In January, I decided I wanted to make myself a book bullet journal. I bought a dot grid journal and mapped it all out. By April though, it was clear it wasn’t working as it was more work that it was worth, and I couldn’t make it work for me. I scoured the internet looking for a reading journal that I could just fill in, but couldn’t find just what I was looking for. So… I designed one myself, with all the pages I wanted and needed, without any of the fluff and extra stuff that just bogs me down and takes the enjoyment out of reading and filling in the book journal.
1. Just the right amount of detail.
I designed my reading journal to have enough pages to read up to 60 books per year. Unless you’re in the super elite group of mega readers who read with every spare minute, I figured that would be enough for most people. If you’re reading more, there are loads of other journals available, but this isn’t it.
I designed pages that would be useful for me, without superfluous info, just what is needed and is interesting to reflect on. Things like the book title, author, genre, the number of pages, when you read it, what format you read it in, a quote from the book and the space for a review. I also love the idea of having all the book covers in my reading journal, so included space to glue mini covers on each review page.
2. Not just book reviews.
I’ve been following a few booktokers over the last year or so, and seeing what they’ve included in their book bullet journals has been so handy for me, both in working out what I wanted but also what I didn’t want.
I’m not interested in including chalenges, but I realised some might want to, so I have intentionally left a couple of blank pages. I would also love to have a top 5 or top 10 page but know others aren’t interested in that, so that is what I’m going to be using one of my blank pages for.
Some extra pages I have included though are:
- a star rating reference to remember what your star ratings mean throughout the rest of the journal.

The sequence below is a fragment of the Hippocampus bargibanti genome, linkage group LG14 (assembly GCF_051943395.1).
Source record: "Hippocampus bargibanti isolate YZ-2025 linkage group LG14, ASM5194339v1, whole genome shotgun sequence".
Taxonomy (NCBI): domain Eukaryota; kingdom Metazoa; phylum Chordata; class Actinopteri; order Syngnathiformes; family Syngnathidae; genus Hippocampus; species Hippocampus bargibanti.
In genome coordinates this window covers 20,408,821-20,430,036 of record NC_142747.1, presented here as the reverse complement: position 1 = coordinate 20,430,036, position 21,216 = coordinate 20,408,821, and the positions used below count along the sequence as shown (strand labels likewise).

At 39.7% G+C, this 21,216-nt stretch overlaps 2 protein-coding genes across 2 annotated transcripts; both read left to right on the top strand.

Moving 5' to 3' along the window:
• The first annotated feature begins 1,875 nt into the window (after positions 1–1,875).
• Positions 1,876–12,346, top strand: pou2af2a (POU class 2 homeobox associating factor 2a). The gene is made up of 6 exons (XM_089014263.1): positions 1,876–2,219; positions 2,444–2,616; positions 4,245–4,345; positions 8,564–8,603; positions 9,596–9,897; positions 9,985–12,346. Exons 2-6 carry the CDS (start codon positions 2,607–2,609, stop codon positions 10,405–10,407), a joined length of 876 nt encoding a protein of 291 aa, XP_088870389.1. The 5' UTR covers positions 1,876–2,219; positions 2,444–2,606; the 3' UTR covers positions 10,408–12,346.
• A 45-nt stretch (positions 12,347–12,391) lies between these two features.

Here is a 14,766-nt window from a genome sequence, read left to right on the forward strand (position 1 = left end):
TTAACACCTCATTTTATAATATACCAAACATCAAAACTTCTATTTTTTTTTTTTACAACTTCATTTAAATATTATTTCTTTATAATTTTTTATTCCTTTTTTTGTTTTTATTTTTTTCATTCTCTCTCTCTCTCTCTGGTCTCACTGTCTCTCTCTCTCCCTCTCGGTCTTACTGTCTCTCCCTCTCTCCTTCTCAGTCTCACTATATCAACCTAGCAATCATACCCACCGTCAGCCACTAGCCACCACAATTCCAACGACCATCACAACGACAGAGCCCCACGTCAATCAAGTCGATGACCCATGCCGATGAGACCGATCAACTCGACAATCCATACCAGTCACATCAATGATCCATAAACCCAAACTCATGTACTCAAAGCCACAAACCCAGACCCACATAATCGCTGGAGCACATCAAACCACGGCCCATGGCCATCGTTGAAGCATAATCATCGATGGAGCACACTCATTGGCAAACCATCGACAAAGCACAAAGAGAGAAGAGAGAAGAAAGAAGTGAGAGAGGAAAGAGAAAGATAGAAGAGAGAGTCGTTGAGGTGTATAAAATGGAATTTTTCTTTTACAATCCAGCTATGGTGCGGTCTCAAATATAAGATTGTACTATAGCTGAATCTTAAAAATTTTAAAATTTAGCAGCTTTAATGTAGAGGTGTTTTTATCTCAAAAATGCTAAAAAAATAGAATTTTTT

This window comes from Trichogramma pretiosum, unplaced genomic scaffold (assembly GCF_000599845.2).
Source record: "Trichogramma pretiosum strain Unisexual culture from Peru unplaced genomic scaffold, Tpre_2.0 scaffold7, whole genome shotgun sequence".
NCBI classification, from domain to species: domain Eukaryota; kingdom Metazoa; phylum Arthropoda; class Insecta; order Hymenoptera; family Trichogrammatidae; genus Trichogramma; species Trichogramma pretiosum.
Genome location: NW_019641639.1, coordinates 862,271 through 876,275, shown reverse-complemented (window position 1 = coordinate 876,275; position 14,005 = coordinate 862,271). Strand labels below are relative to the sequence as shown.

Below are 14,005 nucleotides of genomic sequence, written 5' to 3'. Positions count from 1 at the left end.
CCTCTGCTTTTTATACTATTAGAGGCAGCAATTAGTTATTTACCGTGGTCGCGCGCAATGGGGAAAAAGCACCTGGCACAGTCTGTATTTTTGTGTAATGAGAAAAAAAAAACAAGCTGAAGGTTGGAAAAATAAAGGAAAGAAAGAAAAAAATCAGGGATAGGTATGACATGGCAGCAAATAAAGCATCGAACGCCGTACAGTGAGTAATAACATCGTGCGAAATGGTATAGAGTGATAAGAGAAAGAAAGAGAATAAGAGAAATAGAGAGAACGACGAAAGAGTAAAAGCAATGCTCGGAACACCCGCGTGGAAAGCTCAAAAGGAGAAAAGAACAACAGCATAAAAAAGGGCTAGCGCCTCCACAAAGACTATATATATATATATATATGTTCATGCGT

- a handy list of books you’ve read and their star rating, so that you don’t have to flip back through all your review pages to remember what you’ve read in the year.
- a bar chart for number of books read each month of the year, and another bar chart for number of pages read each month.
- a reading goal page which is a page of 60 blank books. The idea is that you number the books up to how many you want to read, then colour the books in as you read one, to hopefully have a page of coloured, numbered books by the end of the year.
I’ve been colouring mine in the colours of my star ratings so that I have a record of how many of each star rating I’ve read over the year.
- a bookcase to colour in as you see fit (as seen above).
- 12 monthly stat pages which are short and simple recap pages which also include a small illustration to colour in
3. Hand lettered type and little illustrations.
I really enjoyed adding my signature hand lettering to all the page titles, and drawing little bookish illustrations to colour in - once complete, the reading journal is lovely and colourful and is mindful to fill in without being overwhelming.
4. A lovely penguin classics inspired cover.
Using a dark dusty pink, the cover of the reading journal is covered in little book cover illustrations and has a similar feel to the linen covered penguin classics books, though it is just printed, rather than fabric covered. The words Reading Journal are hand lettered amidst the open book covers that adorn the cover.
Future plans for other covers are in the works, and a blue and or green cover will be coming in 2024, with all the same awesome pages inside the reading journal. So if this pinky colour is not your thing, stay tuned! If it is your thing, you can get yours here.